After completion of the core curriculum, students complete 27 semester credit hours selected from the following courses.
DRSWA collaborates with faculty in related graduate programs at UNT, such as counselor education and sociology, to offer a Master of Science degree with a major in interdisciplinary studies (MSIS) that meets the individual needs of professionals in this field. More information about the MSIS can be found in the Toulouse School of Graduate Studies section of this catalog.
Students with undergraduate course work in rehabilitation or students having extensive rehabilitation field experience may request advanced placement for some of the core curriculum courses.
Candidates for the master's degree must pass a final written comprehensive examination over their course of study. In lieu of the departmental comprehensive exam, students may submit a passing score on the national certification exam for rehabilitation counselors (CRC).
Students are assigned an academic adviser from among the DRSWA faculty. The academic adviser will assist the student in developing a formal degree plan by the end of the student's second semester in the program.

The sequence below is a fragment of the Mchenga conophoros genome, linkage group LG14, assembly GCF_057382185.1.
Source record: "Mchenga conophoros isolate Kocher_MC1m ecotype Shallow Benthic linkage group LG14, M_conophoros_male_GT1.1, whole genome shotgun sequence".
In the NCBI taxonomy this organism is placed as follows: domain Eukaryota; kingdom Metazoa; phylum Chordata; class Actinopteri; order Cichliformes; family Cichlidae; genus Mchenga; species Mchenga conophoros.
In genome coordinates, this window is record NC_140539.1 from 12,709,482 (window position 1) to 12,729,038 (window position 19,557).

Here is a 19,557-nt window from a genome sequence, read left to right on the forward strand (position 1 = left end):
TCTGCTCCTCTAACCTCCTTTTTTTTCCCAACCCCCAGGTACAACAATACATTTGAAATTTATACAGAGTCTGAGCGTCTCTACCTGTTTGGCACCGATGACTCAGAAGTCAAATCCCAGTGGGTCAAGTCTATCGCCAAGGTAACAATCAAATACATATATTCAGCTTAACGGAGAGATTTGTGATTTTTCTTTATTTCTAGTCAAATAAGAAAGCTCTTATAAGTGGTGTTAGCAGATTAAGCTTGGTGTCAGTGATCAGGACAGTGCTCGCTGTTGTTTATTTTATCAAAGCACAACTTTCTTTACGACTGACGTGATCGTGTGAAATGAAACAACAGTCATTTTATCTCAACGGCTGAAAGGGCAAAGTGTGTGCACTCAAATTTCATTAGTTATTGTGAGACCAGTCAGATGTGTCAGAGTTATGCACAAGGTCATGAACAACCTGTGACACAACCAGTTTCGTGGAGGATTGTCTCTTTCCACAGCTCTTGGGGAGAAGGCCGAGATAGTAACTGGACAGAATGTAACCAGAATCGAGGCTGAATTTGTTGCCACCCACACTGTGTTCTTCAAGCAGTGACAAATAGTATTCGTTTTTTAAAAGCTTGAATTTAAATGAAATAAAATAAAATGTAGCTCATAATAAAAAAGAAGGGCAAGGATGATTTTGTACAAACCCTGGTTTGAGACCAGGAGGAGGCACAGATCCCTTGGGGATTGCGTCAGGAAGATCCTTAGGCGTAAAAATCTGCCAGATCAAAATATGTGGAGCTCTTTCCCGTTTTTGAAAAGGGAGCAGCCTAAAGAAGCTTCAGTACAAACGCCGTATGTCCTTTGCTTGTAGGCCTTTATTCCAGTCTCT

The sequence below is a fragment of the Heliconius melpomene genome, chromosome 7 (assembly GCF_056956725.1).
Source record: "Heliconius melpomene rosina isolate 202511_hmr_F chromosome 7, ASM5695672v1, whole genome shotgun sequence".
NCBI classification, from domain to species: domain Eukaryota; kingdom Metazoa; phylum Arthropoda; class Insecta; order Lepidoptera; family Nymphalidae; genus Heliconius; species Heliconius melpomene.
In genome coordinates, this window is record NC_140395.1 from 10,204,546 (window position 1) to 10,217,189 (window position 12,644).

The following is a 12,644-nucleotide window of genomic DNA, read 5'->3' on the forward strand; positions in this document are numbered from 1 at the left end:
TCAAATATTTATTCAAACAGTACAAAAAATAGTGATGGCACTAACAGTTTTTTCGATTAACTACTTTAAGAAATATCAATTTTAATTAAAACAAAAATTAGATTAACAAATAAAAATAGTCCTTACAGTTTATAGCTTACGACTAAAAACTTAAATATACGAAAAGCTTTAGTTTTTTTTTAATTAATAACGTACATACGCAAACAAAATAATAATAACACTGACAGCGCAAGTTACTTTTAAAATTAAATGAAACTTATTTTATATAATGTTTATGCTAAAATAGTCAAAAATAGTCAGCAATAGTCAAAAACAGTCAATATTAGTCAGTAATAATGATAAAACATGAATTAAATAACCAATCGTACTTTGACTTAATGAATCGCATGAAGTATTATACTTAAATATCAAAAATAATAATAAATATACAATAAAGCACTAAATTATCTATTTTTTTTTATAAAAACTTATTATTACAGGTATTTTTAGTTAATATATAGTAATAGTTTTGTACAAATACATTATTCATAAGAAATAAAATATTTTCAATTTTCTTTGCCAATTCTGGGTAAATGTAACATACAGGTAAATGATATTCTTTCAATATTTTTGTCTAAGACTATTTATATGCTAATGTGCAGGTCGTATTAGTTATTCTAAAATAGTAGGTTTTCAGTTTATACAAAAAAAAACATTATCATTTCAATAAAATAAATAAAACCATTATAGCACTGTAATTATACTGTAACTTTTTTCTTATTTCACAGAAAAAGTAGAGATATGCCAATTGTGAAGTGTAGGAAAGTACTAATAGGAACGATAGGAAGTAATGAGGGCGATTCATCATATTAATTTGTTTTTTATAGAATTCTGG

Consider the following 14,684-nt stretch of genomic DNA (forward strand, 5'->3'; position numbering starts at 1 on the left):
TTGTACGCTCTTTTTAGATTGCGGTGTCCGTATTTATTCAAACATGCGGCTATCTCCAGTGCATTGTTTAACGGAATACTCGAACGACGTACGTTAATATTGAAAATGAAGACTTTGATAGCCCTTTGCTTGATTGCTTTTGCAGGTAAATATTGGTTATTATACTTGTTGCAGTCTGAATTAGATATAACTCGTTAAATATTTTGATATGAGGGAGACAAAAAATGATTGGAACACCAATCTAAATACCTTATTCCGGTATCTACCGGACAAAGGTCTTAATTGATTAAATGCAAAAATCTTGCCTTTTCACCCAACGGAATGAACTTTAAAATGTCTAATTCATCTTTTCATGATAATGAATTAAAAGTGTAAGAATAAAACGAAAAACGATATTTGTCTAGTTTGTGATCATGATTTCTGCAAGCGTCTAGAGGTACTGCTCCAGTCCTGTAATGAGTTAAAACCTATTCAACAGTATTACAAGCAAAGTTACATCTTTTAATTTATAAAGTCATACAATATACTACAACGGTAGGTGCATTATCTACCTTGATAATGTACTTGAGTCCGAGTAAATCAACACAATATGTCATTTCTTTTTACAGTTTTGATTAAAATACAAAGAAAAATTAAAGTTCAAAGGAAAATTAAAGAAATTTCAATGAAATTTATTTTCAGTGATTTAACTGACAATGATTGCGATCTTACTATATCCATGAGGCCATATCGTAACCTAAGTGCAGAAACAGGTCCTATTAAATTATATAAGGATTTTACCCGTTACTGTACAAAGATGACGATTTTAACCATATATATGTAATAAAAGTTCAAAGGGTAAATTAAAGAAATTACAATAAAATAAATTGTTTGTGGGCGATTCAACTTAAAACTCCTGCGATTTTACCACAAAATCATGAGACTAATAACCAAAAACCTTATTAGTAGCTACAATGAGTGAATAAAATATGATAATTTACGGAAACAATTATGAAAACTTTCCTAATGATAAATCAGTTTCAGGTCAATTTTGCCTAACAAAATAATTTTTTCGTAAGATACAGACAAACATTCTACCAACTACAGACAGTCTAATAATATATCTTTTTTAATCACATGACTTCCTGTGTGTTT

The rehabilitation services curriculum does not usually include a minor, but some students may be able to select a minor using 6 to 9 hours of electives.
The graduate curriculum in rehabilitation counseling has been designed to satisfy the accreditation standards established by the Council on Rehabilitation Education (CORE) [1835 Rohlwing Road, Suite E, Rolling Meadows, IL 60008; (847) 394-1785]. The DRSWA rehabilitation counseling program is fully accredited by CORE.
Students completing the rehabilitation counseling program are eligible to take the examination for national certification as a rehabilitation counselor (CRC). By taking selected course work within the electives, students can complete academic requirements for one of three other professional credentials. Rehabilitation counseling students may be eligible for licensure as a professional counselor by the Texas State Board of Examiners of Professional Counselors (LPC). Students seeking the LPC are required to complete 3000 hours of supervised practice and must successfully pass the state licensing examination. Students may also complete academic requirements of the Texas Commission on Alcohol and Drug Abuse for licensure as a Chemical Dependency Counselor (LCDC). The LCDC requires 4000 hours of approved supervised work experience and successful completion of a state examination. Finally, students may qualify to take the certification examination of the Biofeedback Certification Institute of America (BCIA) to qualify as a neurofeedback therapist (BCIA-EEG).